ORNL researchers created and tested new wireless charging designs that may double the power density, resulting in a lighter weight system compared with existing technologies.
In collaboration with the Department of Veterans Affairs, a team at Oak Ridge National Laboratory has expanded a VA-developed predictive computing model to identify veterans at risk of suicide and sped it up to run 300 times faster, a gain that could profoundly affect the VA’s ability to reach susceptible veterans quickly.
Using the Titan supercomputer at Oak Ridge National Laboratory, a team of astrophysicists created a set of galactic wind simulations of the highest resolution ever performed. The simulations will allow researchers to gather and interpret more accurate, detailed data that elucidates how galactic winds affect the formation and evolution of galaxies.
A team of researchers at Oak Ridge National Laboratory have demonstrated that designed synthetic polymers can serve as a high-performance binding material for next-generation lithium-ion batteries.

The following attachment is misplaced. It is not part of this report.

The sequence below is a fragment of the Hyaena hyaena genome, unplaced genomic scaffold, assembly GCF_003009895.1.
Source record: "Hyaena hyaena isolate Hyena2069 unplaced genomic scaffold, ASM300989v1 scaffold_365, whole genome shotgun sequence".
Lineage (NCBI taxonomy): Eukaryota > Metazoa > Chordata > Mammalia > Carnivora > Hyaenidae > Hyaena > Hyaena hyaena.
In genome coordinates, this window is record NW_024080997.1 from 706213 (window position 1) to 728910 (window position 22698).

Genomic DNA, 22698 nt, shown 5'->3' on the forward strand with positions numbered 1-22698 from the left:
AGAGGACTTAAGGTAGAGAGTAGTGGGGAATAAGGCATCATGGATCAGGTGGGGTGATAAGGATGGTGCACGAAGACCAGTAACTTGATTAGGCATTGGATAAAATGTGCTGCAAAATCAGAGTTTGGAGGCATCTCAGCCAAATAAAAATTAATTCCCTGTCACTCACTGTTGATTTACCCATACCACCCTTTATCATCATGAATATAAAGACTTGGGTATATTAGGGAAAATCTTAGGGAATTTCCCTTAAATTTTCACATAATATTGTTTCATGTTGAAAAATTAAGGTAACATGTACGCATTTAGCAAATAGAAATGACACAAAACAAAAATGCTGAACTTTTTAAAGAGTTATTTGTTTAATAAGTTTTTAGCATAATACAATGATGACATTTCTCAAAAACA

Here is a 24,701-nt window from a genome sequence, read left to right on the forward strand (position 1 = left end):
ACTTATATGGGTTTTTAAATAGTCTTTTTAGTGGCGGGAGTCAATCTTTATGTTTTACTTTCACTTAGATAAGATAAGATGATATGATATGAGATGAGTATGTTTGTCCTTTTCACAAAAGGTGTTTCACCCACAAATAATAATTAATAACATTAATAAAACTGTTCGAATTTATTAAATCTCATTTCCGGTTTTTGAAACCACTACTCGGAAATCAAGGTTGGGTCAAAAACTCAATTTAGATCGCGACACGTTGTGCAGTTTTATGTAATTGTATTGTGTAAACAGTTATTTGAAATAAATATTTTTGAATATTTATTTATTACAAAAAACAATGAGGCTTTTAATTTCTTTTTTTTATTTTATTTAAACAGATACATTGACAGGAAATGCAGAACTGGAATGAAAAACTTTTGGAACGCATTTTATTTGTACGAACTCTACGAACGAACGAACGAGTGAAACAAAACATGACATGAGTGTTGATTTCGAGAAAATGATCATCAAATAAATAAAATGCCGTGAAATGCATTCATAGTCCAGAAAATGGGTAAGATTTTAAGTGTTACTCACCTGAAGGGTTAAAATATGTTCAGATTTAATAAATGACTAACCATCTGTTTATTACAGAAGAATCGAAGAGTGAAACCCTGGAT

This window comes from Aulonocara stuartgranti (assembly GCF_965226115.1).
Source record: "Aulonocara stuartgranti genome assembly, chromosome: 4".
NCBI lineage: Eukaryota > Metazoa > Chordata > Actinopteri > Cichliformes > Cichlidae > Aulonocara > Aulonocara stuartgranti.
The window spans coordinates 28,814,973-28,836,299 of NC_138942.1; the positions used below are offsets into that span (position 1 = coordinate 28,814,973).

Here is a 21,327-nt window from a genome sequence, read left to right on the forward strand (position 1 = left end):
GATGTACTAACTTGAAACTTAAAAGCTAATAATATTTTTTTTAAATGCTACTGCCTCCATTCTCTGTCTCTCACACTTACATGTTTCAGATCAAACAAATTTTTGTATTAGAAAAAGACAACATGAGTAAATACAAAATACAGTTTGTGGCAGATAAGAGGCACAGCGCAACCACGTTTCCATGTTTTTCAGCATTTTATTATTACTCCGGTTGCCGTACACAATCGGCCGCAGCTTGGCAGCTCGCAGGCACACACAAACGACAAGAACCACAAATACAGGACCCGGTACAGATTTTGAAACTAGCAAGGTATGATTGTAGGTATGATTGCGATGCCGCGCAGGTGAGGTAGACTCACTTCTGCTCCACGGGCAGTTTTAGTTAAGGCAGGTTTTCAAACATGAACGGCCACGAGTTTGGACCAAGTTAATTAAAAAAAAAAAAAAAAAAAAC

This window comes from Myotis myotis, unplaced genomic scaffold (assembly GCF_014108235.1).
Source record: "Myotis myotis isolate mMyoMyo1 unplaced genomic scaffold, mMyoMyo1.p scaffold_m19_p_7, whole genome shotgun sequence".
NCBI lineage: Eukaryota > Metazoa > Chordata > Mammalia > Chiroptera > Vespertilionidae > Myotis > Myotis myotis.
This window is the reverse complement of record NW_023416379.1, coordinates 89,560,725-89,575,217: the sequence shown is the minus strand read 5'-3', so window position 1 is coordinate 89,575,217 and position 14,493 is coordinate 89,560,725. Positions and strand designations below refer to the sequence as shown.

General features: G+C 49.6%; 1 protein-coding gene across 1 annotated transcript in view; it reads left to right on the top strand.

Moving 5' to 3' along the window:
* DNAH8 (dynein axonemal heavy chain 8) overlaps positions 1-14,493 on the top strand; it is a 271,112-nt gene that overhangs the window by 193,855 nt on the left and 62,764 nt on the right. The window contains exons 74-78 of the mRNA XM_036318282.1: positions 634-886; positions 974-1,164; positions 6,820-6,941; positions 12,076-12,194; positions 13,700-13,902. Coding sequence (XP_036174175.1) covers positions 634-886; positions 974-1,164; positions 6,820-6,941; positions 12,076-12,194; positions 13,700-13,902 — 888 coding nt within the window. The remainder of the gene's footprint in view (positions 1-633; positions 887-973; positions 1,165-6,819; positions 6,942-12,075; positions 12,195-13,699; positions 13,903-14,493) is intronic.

Using Summit, the world’s most powerful supercomputer housed at Oak Ridge National Laboratory, a team led by Argonne National Laboratory ran three of the largest cosmological simulations known to date.
In a step toward advancing small modular nuclear reactor designs, scientists at Oak Ridge National Laboratory have run reactor simulations on ORNL supercomputer Summit with greater-than-expected computational efficiency.
Scientists at Oak Ridge National Laboratory have developed a low-cost, printed, flexible sensor that can wrap around power cables to precisely monitor electrical loads from household appliances to support grid operations.
Oak Ridge National Laboratory’s latest Transportation Energy Data Book: Edition 37 reports that the number of vehicles nationwide is growing faster than the population, with sales more than 17 million since 2015, and the average household vehicle travels more than 11,000 miles per year.
Oak Ridge National Laboratory scientists have created open source software that scales up analysis of motor designs to run on the fastest computers available, including those accessible to outside users at the Oak Ridge Leadership Computing Facility.
Oak Ridge National Laboratory scientists studying fuel cells as a potential alternative to internal combustion engines used sophisticated electron microscopy to investigate the benefits of replacing high-cost platinum with a lower cost, carbon-nitrogen-manganese-based catalyst.